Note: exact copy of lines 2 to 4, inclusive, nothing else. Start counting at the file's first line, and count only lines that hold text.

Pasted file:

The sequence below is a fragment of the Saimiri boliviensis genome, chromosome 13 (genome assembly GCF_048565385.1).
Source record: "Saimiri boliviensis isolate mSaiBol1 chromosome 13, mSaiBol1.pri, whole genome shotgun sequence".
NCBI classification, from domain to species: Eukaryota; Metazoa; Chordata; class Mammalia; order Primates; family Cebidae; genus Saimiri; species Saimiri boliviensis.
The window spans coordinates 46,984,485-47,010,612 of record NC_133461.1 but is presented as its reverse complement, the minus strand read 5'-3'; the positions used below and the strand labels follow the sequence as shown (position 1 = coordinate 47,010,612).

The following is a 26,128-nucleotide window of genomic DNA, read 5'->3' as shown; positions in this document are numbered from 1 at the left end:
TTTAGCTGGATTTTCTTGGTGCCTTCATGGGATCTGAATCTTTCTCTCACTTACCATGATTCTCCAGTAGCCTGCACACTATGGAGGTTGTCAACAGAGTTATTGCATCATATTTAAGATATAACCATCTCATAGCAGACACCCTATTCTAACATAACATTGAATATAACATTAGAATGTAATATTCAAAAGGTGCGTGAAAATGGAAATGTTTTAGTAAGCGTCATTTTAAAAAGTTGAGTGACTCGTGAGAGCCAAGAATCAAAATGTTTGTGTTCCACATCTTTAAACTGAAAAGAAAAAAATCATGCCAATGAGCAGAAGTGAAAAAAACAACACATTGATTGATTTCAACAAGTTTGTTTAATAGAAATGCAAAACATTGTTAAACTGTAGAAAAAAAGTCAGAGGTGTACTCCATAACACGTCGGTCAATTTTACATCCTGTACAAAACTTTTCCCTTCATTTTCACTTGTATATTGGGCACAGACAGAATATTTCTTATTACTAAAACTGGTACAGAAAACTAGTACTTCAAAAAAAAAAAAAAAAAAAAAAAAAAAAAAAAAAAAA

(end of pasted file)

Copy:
Source record: "Saimiri boliviensis isolate mSaiBol1 chromosome 13, mSaiBol1.pri, whole genome shotgun sequence".
NCBI classification, from domain to species: Eukaryota; Metazoa; Chordata; class Mammalia; order Primates; family Cebidae; genus Saimiri; species Saimiri boliviensis.
The window spans coordinates 46,984,485-47,010,612 of record NC_133461.1 but is presented as its reverse complement, the minus strand read 5'-3'; the positions used below and the strand labels follow the sequence as shown (position 1 = coordinate 47,010,612).